Our visit to Philippe Bolton’s atelier was an absolute joy. We’d headed out of Languedoc, skirting past the magnificent citadel of Avignon. I’d visited Avignon thirty years ago, long enough for it to seem like it had happened in another life, and nothing seemed familiar; Paul was bowled over by the stunning battlemented citadel and it’s for sure that we will return to Avignon and spend a few days there. A campsite close by the centre was spotted, as we narrowly managed to avoid a low tunnel and sped north and east into the rolling Provence countryside.
The atelier is in Villes-sur Auzon, a charmingly round village. The workshop is small and packed with amazing tools and instruments in the course of being made. Philippe took us through the whole process of creating a hand-made recorder – it was a wonderful insight that has helped us understand the instrument a lot better. The delicacy of some of the operations is remarkable. We are looking forward so much to our new medieval alto.
We had given ourselves a mighty day of travel however, and were soon back on the road heading north to Cluny: a long drive but successfully accomplished. Cluny is another charming town, dominated by the ghost of its abbey. As I am concentrating on luthiers in this post, however, I will hasten on to our continuing journey the next day north and east to Mulhouse… and the next day over the border into Germany and over the hills of the Black Forest… to finally pull up at the home and workshop of Eric Kleinmann, harp maker, in Rangendingen. We were here to collect my new Romanesque harp, and I soon had my greedy paws on this beautiful little beast:
It’s based on an image of King David from the Westminster Psalter:
Eric and his wife Atsuko made us incredibly welcome over the next two days. We were given a whistle-stop tour of Swabian highlights, culminating in a visit to the wonderful reconstructed wooden castle at Bachritterburg. There was a living history group at the castle, who made us very welcome. One of them was a singer and it was great to play along with her in the beautifully dressed period rooms. Eric also took the opportunity to take some splendid shots of the harp in fitting medieval settings.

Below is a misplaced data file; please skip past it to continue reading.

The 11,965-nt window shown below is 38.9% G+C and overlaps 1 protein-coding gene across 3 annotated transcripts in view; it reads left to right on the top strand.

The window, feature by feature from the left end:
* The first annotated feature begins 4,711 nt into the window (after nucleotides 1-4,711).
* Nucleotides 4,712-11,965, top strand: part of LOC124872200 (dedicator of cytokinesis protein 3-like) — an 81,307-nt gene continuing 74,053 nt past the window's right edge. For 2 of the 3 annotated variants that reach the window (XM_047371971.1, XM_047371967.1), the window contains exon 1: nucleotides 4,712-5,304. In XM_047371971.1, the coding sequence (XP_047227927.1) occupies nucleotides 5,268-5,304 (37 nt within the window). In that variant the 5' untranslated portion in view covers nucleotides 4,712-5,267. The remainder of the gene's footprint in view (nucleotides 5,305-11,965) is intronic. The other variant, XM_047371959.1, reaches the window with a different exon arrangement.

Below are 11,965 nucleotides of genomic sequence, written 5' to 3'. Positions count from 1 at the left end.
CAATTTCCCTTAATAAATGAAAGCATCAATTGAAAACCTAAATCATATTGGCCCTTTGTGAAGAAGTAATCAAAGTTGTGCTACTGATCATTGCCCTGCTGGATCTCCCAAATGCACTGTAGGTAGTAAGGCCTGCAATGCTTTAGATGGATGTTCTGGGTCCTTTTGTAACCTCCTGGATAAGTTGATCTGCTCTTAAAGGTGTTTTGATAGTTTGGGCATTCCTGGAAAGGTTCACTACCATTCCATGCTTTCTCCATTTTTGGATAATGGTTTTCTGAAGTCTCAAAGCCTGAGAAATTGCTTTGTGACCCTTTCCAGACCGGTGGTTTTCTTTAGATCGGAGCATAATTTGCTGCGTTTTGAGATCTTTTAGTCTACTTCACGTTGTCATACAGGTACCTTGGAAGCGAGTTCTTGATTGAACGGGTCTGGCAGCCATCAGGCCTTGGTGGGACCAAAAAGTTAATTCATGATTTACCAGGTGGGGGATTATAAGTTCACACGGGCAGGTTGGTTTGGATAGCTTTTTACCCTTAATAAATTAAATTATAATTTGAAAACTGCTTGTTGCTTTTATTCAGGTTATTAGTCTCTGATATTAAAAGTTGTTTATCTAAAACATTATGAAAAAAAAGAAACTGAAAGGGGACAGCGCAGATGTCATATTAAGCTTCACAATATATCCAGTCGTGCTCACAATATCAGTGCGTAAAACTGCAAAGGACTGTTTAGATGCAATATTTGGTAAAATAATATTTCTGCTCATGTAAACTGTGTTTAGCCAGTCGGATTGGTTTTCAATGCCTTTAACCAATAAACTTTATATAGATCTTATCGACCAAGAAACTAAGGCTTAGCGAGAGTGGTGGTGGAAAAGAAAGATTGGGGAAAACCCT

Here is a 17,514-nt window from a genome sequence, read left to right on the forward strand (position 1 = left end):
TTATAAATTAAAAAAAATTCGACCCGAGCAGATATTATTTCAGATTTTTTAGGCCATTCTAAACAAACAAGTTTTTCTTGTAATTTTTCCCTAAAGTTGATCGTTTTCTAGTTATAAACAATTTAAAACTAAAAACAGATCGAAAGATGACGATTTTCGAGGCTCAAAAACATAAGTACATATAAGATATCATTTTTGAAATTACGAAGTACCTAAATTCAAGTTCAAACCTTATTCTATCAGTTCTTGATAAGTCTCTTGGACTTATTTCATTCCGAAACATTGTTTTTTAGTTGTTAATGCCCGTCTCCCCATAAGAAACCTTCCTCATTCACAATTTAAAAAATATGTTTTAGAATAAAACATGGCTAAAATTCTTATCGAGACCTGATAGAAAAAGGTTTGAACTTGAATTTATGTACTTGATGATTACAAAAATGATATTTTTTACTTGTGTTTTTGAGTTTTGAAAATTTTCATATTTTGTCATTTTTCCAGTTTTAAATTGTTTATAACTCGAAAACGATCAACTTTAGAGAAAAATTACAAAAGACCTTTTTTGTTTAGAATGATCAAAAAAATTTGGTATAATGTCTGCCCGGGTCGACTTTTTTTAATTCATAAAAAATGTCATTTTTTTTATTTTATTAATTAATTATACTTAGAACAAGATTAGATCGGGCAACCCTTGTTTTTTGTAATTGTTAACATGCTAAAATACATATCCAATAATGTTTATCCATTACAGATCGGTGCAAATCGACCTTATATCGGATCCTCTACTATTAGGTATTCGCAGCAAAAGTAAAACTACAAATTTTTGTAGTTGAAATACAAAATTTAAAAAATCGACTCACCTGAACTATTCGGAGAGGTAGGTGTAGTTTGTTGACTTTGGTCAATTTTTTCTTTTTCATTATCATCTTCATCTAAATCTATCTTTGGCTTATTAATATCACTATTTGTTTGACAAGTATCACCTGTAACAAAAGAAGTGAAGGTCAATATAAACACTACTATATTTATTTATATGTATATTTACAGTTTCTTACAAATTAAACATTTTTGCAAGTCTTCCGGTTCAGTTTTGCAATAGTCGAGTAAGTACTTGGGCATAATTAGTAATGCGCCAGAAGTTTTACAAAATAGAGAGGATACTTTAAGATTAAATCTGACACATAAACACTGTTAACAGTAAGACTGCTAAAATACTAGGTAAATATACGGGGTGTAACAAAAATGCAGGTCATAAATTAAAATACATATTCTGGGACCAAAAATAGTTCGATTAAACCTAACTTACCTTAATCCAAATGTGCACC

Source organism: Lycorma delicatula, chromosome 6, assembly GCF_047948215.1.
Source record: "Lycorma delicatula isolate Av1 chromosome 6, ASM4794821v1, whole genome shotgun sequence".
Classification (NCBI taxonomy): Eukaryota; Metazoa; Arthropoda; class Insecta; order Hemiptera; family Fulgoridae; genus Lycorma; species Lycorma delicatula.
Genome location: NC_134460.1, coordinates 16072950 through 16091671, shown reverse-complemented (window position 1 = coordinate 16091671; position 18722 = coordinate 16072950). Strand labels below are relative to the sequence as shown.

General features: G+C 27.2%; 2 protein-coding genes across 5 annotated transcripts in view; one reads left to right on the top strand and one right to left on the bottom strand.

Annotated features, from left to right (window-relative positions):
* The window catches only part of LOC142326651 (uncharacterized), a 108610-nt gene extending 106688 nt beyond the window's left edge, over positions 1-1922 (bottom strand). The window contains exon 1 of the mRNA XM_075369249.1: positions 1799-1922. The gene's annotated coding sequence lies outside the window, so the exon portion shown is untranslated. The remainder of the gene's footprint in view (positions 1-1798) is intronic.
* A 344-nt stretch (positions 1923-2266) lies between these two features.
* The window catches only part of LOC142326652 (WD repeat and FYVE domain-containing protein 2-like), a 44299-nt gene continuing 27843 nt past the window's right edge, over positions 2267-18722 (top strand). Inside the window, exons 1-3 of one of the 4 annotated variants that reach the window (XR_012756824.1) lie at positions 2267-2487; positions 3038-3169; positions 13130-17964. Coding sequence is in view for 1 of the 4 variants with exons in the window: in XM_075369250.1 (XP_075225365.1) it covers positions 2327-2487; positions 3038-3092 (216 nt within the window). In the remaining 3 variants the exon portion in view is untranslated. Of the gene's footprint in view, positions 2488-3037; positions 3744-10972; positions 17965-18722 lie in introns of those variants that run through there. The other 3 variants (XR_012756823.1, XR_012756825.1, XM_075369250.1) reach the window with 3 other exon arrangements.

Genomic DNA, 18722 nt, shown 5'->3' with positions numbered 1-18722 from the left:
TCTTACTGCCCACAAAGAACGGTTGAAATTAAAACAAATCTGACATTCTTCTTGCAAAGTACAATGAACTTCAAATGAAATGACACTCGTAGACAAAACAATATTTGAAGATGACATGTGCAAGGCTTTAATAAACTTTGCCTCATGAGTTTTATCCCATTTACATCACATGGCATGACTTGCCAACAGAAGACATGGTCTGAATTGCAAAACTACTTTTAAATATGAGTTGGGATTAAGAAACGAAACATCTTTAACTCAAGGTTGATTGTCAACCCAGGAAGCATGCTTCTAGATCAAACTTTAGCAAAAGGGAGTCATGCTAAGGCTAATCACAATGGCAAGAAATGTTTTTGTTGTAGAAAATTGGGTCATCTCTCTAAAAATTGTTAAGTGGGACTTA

The journey to our next atelier took us some time. In brief….
An amazing drive back through the Black Forest north and west to Strasbourg, which gave the brakes a good workout… Two wonderful days in Strasbourg which took in the annual Fetes de Musique; we heard and saw a very splendid baroque group… south and west to Troyes via the village of Villehardouin (special relevance to me from my Greek medieval history and the visit meant a lot to me)… a visit to Guédelon, which is a unique and thoroughly admirable project to build a castle using as authentically medieval techniques as possible; we played a little in the recreated painted chamber… five days rest at Rigny-Ussé near the Loire where we hoped for wild swimming and got torrential rainstorms but also saw the village’s amazing Romanesque church and ransacked various vides greniers and brocantes… south and west to Poitiers which just has the most wonderful Romanesque sites… and finally south to Luzon to pick up a medieval symphony from Bryan Tolley.
We had been massively taken by these symphonies at Puivert but had not succumbed as we then foolishly maintained that we had not come to France to buy another symphony and it was quite enough to buy a citole and a recorder. What nonsense, we had fairly swiftly concluded – obviously we have to have one of those little symphonies! We’d contacted Bryan and discovered a mutually convenient day – and here we were.
Bryan lies in a tiny quiet hamlet some miles south of Poitiers, and his workshop is a large sun-filled room haunted by two noble felines. We were given plenty of instruction in the gurdy in general and the symphony in particular and were again impressed with everything we saw and heard. Here’s the symphony nestled amongst some of our other instruments – it really has quickly become part of our sound:
Bryan has been very clever with this symphony design. For a start, he explained how he had developed a design with a much taller bridge and a wheel standing above the soundboard, and that this had increased the sweetness and volume. Secondly, the keyboard appears diatonic (no sharps and flats) as it should for a medieval instrument; however, the tangents inside have been constructed such that they can be moved to create B or B-flat, F or F-sharp and E or E-flat. Thus the symphony is just that bit more versatile in combination with other instruments. The chanter is tuned to G, with a G and a C drone and the sound is wonderfully sweet.
Later the same day we drove north and west into Brittany. After an overnight stop at the incredibly charming Pont-Aven, we made our way to Penmarc’h and Atelier Tri Nox Samoni to collect our double flute from Benjamin Simao. Benjamin has a great little workshop right on the main street and again we were swallowed up in the wonderful smells of woodworking! Unfortunately, it turned out that there was still a little work required on the double flute, so Paul arranged for this to be sent on to us as we had to make our way north to Bayeux, where the Fêtes Médiévales were about to get underway! But that must wait for the final episode of our summer adventure…